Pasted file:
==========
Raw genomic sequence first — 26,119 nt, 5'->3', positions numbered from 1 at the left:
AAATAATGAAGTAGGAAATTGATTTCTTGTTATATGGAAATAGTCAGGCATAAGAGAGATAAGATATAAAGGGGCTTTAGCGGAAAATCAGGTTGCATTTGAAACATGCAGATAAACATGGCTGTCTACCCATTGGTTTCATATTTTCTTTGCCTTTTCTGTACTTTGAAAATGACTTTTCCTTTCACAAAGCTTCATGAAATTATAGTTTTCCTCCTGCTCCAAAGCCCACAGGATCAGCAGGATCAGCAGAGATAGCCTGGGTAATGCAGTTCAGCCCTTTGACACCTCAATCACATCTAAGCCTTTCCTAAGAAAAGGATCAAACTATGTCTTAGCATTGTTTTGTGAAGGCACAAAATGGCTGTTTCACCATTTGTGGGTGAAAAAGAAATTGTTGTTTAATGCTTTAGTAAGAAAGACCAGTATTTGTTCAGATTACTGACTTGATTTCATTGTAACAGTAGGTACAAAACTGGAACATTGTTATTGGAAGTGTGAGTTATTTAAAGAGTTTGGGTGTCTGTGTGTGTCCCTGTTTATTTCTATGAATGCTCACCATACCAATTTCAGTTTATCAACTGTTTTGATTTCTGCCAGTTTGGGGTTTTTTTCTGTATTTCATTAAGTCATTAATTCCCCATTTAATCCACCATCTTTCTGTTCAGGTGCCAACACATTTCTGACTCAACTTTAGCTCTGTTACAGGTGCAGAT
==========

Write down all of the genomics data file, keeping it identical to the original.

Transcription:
Raw genomic sequence first — 26,119 nt, 5'->3', positions numbered from 1 at the left:
AAATAATGAAGTAGGAAATTGATTTCTTGTTATATGGAAATAGTCAGGCATAAGAGAGATAAGATATAAAGGGGCTTTAGCGGAAAATCAGGTTGCATTTGAAACATGCAGATAAACATGGCTGTCTACCCATTGGTTTCATATTTTCTTTGCCTTTTCTGTACTTTGAAAATGACTTTTCCTTTCACAAAGCTTCATGAAATTATAGTTTTCCTCCTGCTCCAAAGCCCACAGGATCAGCAGGATCAGCAGAGATAGCCTGGGTAATGCAGTTCAGCCCTTTGACACCTCAATCACATCTAAGCCTTTCCTAAGAAAAGGATCAAACTATGTCTTAGCATTGTTTTGTGAAGGCACAAAATGGCTGTTTCACCATTTGTGGGTGAAAAAGAAATTGTTGTTTAATGCTTTAGTAAGAAAGACCAGTATTTGTTCAGATTACTGACTTGATTTCATTGTAACAGTAGGTACAAAACTGGAACATTGTTATTGGAAGTGTGAGTTATTTAAAGAGTTTGGGTGTCTGTGTGTGTCCCTGTTTATTTCTATGAATGCTCACCATACCAATTTCAGTTTATCAACTGTTTTGATTTCTGCCAGTTTGGGGTTTTTTTCTGTATTTCATTAAGTCATTAATTCCCCATTTAATCCACCATCTTTCTGTTCAGGTGCCAACACATTTCTGACTCAACTTTAGCTCTGTTACAGGTGCAGAT